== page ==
The Role of the Royal Navy
Finally, the Royal Navy played a vital role in planning and overseeing the evacuation as a whole. It was the job of the royal navy to organize the evacuation routes and provide protection at sea for non-combat vessels. Senior Naval Commander, W G Tennant organized the on shore embarkation. He identified three beaches perfect for this purpose and assigned each to different units. In the meantime, he made use of the concrete moles at the otherwise unusable harbor to allow navy destroyers to dock. The destroyers evacuated a total of 102,843 men.
Once at sea, boats were allocated routes by the navy based on what was safest at that given moment. The shortest route across the channel, known as Route Z was quickly abandoned as it hugged the French coast and so was vulnerable to artillery fire from land. So a new route was opened, Route Y, which avoided the coastal artillery but at 87 miles long was the long way round. The longer journey time reduced the number of trips the ships could make. An intermediate route, route X was also set up. Shorter and away from the shore, it was never the less prey to landmines- and so could not be used at night.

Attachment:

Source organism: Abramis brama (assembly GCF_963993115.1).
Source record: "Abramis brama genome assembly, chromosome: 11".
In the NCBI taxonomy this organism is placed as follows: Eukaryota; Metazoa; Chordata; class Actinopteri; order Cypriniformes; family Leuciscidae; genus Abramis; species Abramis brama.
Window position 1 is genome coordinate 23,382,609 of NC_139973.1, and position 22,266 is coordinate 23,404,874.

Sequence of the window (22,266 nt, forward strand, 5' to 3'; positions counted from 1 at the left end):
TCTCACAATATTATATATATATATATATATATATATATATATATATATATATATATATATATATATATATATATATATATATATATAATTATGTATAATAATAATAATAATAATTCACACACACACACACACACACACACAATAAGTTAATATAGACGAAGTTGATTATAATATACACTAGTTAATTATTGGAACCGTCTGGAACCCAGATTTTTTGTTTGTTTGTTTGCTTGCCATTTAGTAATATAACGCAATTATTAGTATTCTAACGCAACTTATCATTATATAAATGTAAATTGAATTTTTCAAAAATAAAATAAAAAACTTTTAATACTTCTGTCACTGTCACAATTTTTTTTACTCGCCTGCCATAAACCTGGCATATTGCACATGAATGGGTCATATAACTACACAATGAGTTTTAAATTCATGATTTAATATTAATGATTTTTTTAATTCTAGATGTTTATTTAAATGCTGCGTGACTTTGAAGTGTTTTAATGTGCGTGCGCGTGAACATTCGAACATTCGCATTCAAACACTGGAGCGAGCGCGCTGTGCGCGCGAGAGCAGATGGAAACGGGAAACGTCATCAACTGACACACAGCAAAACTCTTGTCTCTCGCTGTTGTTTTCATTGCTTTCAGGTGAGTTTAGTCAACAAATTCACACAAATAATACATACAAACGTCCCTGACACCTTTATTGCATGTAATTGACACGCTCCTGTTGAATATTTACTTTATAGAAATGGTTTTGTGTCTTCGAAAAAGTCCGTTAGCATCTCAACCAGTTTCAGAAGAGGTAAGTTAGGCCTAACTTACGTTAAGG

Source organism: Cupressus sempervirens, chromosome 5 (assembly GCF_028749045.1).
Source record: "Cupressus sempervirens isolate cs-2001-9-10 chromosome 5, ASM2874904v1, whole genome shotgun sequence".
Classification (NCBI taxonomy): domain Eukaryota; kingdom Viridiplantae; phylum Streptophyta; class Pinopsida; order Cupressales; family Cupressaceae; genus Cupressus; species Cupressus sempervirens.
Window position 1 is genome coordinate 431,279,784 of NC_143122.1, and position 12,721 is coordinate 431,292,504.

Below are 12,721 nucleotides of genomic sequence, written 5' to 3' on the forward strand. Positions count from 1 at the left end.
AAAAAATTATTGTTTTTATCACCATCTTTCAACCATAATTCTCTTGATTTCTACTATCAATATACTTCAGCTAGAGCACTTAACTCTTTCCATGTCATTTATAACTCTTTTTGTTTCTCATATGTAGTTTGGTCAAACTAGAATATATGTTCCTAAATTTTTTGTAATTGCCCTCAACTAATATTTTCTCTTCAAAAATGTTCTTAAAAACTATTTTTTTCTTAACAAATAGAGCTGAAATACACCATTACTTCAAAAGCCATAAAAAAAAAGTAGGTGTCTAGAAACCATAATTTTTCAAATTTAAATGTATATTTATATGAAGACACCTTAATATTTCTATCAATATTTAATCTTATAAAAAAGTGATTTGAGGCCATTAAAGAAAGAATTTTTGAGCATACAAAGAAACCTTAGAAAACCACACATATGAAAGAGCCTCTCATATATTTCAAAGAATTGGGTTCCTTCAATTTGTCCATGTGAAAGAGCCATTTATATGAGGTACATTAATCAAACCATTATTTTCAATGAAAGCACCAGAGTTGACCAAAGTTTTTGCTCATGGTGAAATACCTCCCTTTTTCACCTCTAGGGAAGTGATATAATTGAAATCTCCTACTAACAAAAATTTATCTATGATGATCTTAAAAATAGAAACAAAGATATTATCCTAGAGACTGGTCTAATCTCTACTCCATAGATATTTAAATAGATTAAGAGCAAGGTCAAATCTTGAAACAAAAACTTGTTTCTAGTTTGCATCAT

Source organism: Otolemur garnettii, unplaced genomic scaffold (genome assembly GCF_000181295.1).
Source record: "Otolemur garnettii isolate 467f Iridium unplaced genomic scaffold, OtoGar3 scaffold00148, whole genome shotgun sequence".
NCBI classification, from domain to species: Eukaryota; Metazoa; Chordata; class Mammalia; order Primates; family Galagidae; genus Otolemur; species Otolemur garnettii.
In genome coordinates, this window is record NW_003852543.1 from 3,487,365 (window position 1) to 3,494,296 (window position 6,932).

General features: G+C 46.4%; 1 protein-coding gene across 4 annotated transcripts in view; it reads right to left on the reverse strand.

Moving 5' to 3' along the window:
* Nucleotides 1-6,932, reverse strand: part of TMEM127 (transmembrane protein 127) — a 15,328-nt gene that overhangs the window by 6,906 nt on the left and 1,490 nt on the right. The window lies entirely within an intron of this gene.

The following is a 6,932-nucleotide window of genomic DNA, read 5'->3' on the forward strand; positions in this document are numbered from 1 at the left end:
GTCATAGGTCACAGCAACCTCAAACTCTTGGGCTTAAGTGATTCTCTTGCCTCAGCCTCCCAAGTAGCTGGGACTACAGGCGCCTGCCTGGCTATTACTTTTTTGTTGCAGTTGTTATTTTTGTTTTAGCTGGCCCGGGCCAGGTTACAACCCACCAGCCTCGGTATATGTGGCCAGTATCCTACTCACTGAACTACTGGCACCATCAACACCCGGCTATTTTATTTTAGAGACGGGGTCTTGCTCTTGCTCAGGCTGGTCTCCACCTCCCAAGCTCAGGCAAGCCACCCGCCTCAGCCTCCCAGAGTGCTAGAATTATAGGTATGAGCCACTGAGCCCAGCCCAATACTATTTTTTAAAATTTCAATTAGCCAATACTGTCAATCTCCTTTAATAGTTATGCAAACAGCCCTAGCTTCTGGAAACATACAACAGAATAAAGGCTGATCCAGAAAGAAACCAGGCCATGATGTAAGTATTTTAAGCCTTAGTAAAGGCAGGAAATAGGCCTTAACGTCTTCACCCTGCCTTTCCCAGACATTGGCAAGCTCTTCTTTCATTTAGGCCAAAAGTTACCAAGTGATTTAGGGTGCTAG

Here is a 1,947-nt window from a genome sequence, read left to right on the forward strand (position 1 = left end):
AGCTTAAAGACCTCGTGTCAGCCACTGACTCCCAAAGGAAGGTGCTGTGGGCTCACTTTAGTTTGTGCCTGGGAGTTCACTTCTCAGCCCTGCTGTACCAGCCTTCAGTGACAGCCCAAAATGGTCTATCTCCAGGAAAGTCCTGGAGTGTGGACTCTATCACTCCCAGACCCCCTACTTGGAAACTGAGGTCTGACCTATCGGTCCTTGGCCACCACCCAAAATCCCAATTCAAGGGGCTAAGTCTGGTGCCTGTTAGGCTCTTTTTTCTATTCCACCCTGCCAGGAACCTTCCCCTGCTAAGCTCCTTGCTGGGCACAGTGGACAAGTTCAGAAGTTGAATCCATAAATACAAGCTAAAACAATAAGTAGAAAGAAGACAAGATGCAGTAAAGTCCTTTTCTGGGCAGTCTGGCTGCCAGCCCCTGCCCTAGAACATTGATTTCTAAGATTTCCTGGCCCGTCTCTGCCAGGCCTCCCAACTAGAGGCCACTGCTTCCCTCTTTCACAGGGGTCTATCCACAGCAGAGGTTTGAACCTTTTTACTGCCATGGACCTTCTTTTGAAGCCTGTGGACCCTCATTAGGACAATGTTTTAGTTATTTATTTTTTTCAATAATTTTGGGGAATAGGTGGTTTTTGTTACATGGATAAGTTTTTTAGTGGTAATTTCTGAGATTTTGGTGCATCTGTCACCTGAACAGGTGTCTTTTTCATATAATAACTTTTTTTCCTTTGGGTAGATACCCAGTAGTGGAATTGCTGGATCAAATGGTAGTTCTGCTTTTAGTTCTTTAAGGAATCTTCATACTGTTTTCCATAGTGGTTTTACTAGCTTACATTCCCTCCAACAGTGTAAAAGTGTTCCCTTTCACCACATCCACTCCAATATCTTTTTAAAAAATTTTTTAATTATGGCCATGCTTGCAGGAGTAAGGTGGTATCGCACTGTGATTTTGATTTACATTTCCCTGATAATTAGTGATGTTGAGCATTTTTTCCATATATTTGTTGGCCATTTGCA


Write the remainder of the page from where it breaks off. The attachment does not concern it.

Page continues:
The navy also laid buoys in the sea, to help the movement of the ships. They also played their part in protecting the ships, deploying the anti aircraft ship HMS Calcutta as well as 39 destroyers for this purpose. Because of these precautions, a relatively small amount of ships were lost. Some ships were torpedoed. The destroyer, The Wakeful, sank, losing 600 lives. In all, 3500 British military personnel were killed at sea or on the beaches during the evacuation.
But this was a small price to pay for the number of lives saved- lives that would have been otherwise lost. If it were not for Lord Gort’s determination to protect his men and the German’s halt, and the bravery and selflessness of the soldiers and civilians who placed their lives on the line, the Second World War might have had a very different outcome.